A Tuareg man holds a bullet near a destroyed vehicle belonging to Islamist rebels on the road between Diabaly and Timbuktu in Mali

French forces have taken control of the last bastion of the Islamist rebels by routing the insurgents in Mali's north-east town of Kidal, days after eliminating the rebels from the provincial capitals Gao and Timbuktu, according to military officials.

Officials also confirmed that the French takeover was a peaceful one because the Islamist militants had already fled the town for the surrounding mountains near the Algerian border. Kidal official Haminy Maiga, one of the key members of the regional assembly, told Reuters:

"The French arrived aboard four planes and a couple of helicopters late last night. They entered (the town of Kidal) from the airport, took control of it and then entered the town. There was no combat (with the Islamist militants) either."

He said that the French troops had taken complete control of the town and two helicopters were patrolling overhead.

The only hiccup in the operation codenamed Serval (wildcat) was a delay in getting out of the airport, as the French troops had to wait for a sandstorm to subside.

The latest siege of the last Islamist stronghold now pits French forces against the pro-autonomy Tuareg MNLA rebels. The Tuaregs, championed by the National Movement for the Liberation of Azawad (MNLA), have been waging a war against the Bamako government since early last year to achieve their decades-long campaign for independence in northern Mali.

It was at this juncture that the northern Mali secessionist movement was joined and hijacked by Islamist militants seeking to build a jihadi base aimed at the west. The Islamist militants had helped the Tuaregs oust the central government and capture vast swathes of northern Mali last March.

Over the following three months, the better financed, war-hardened Islamist militants, comprising al Qaida's north African wing AQIM and Ansar Dine, pushed the MNLA rebels to the fringes and took complete control of the seized territory.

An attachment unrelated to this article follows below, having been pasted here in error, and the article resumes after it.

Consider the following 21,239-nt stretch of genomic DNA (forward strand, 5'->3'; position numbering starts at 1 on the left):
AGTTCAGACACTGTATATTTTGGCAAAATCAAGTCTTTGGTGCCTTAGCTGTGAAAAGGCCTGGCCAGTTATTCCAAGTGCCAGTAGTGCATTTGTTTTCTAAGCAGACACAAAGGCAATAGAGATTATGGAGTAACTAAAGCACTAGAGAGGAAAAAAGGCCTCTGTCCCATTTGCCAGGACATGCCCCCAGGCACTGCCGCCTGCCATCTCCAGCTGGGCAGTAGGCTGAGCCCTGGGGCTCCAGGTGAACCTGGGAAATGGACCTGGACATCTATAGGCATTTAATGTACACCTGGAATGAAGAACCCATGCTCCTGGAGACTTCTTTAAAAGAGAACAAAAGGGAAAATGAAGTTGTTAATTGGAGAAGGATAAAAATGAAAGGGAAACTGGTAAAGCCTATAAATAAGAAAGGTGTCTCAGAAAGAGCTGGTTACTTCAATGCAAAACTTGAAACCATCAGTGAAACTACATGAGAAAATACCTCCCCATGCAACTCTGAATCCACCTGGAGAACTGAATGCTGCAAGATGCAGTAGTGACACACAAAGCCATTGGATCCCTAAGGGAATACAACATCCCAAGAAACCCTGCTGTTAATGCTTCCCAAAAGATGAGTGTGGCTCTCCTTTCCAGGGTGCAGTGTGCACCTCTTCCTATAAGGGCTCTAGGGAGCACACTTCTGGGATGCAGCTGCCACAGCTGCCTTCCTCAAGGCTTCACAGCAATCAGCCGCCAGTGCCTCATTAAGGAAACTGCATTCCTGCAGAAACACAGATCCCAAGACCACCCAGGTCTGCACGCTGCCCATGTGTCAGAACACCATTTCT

The French deployed around 3,500 ground troops alongside warplanes, helicopters and armoured vehicles in Mali to fight against the Islamist militants.

Over to Africans

French Foreign Minister Laurent Fabius said that their aim was to swiftly take control of the sieged towns and move out of Mali "quickly".

"Liberating Gao and Timbuktu very quickly was part of our plan. Now it's up to the African countries to take over," Fabius told Le Parisien daily.

The capture of Kidal marks the end of the first phase of the French military operation.

The second phase will entail the deployment of African troops, in collaboration with French forces, to eliminate the al-Qaida-allied fighters from their desert hideouts. The challenge remaining now is how quickly the African forces can be assembled to oust rogue Islamist elements in Mali.

Ethiopia has already pledged £289m for the African Union-sponsored force (Afisma), although African leaders estimate that the deployment of this force will require around £595m.

Some reports suggest that Ansar Dine and AQIM leaders have sought refuge in the mountainous region outside Kidal.

The Tuaregs, on the other hand, who have been fighting for autonomy for decades, have welcomed French intervention in clearing out Islamist militants but oppose Malian troops' entry to northern Mali.